Conflict is a feature of public, private, professional and social life. In this chapter Tania Sourdin argues that how we handle conflict and negotiate through it defines us as individuals and as a community. To negotiate well, we need to consider the strategies and processes that we use, and think and operate in counterintuitive ways. Moving from more primitive styles of negotiation to more sophisticated styles and considering the perspective of others are markers of wise leadership. How we deal with high task complexity and high behavioural complexity conflict will determine how well we succeed as leaders.


Margaret Halsmith is principal of Halsmith Dispute Resolution. She has almost 20 years’ experience mediating disputes in a range of contexts, including interpersonal and relationship, family and extended family, community and government, and business and commercial. Her areas of particular interest include the language of peacekeeping and peacemaking, standards of dispute resolution, dispute resolution for entrenched conflict, apology in dispute resolution, and participants’ overall wellbeing during and after dispute resolution. Her current roles include Australasian chair of LEADR: Association of Dispute Resolvers; member of the former National Alternative Dispute Resolution Advisory Council (NADRAC); vice-chair of the International Mediation Institute’s Independent Standards Commission and, as part of that role, chair of the Standards Design and Implementation Committee; and deputy convenor of the Western Australian Dispute Resolution Association (WADRA).

Revised text, March 2015 (to check)

Margaret Halsmith has 18 years’ experience mediating disputes in a range of contexts, including interpersonal and relationship, family and extended family, community and government, and business and commercial. Her current roles include Australasian chair of LEADR & IAMA: Association of Dispute Resolvers and a vice chair of the International Mediation Institute (IMI) Independent Standards Commission.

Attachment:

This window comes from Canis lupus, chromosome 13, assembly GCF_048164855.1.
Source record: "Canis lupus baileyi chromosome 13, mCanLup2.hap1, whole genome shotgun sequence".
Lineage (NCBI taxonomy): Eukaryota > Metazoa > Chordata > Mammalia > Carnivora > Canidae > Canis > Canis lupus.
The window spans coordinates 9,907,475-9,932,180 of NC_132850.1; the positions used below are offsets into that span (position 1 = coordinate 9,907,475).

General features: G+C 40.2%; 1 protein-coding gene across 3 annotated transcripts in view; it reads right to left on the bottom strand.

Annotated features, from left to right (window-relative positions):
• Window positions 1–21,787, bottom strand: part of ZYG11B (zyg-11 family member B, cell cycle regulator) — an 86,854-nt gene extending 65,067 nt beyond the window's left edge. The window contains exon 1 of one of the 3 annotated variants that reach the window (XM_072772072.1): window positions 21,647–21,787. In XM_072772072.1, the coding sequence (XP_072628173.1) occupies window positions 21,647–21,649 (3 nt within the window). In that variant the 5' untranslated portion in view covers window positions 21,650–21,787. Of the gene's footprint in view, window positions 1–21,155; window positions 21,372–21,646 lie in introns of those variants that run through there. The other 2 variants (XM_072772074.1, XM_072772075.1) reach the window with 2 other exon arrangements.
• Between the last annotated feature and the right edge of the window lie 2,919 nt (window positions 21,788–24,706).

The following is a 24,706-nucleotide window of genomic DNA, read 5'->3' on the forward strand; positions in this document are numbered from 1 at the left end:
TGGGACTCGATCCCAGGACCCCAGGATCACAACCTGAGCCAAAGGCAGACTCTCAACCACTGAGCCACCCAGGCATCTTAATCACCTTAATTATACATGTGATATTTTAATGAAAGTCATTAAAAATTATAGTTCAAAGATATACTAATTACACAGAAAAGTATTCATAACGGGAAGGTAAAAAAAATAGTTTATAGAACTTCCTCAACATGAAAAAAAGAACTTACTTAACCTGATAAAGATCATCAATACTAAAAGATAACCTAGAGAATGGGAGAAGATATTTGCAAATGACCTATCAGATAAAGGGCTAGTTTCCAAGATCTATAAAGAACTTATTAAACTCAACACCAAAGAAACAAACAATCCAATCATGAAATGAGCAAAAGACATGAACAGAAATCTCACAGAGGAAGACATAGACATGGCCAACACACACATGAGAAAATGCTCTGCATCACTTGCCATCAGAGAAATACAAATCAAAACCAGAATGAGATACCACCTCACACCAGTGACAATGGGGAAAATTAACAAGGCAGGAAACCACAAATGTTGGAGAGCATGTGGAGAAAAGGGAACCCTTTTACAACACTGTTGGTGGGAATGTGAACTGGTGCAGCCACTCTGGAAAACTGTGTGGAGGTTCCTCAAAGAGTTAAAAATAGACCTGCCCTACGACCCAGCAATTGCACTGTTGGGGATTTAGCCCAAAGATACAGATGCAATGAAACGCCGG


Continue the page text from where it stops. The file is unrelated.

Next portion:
Civic dialogue is constructive conversation between leaders and stakeholders that takes place prior to leaders’ decision making. It is the kind, gentle and potentially robust exchange of ideas about public issues among people, including leaders, who attribute value to their own and to others’ perspectives. Participants in civic dialogue aim to broaden and deepen their learning, and to influence and be open to the influence of others. Their relationship dynamics generate dynamism and stasis, consonance and dissonance, and creativity and conflict, which integrate to create a realm of procedural and substantive possibilities. Civic dialogue contributes to participants’ confidence and resilience by meeting their needs for acknowledgement and connection. Leaders who participate in civic dialogue know a group well and can represent it with confidence.

In this chapter Margaret Halsmith discusses how selecting the language of civic dialogue, as one factor among many, aligns intent with integrity and leaves influence to (almost) look after itself. She shows how to choose language that speaks to each person and to people collectively.


Charmine EJ Härtel is professor of human resource management and organisational development at The University of Queensland Business School. She is a registered member of the College of Organisational Psychologists (Australia), fellow and past president of the Australian and New Zealand Academy of Management (ANZAM), fellow of the Australian Institute of Management (AIM), and fellow of the Australian Human Resources Institute (AHRI). She has substantial experience in senior management roles and almost 30 years of experience working in the public and private sectors including consultancies in Australia, Europe, Asia and the United States. Charmine is recognised internationally as a leader in developing and translating new knowledge into management practices to create and maintain jobs and workplaces that foster the opportunity for all workers to contribute to their potential. She has won numerous national and international awards for her research, including five awards for innovation in organisational practice.

Toxic behaviours do enormous damage, both public and private, within organisations. The damage is worse where the offender has charmed their way to a position of leadership. Often the most vulnerable are the ones who get hurt.

Charmine Härtel’s chapter offers important insights about psychopathic behaviours, and strategies to combat them—such as the creation of a positive work environment. These insights will help protect you in navigating your path to leadership, and enlighten you as a steward of the wellbeing of those affected by your leadership.


Tim Mendham is an experienced journalist, editor and copywriter, with more than 30 years in business-to-business publications. He has written extensively on IT, technology, research and development, business finance and marketing issues. During his career he has edited a number of publications, including Lab News, a technical journal for the research and development community; CFO, the then premier professional magazine for senior finance executives; Fast Thinking, a quarterly publication devoted to innovation issues; and most recently CIO, Australia’s leading magazine for senior IT management. In 2000, he was joint winner of the Australian Business Publishers’ Bell award for best analytical writing of the year. In 2006, Fast Thinking was named best business-to-business publication in the same awards. He is also a life member of Australian Skeptics, a body established to investigate pseudoscience and claims of the paranormal. Since 2009, he has been executive officer of the association.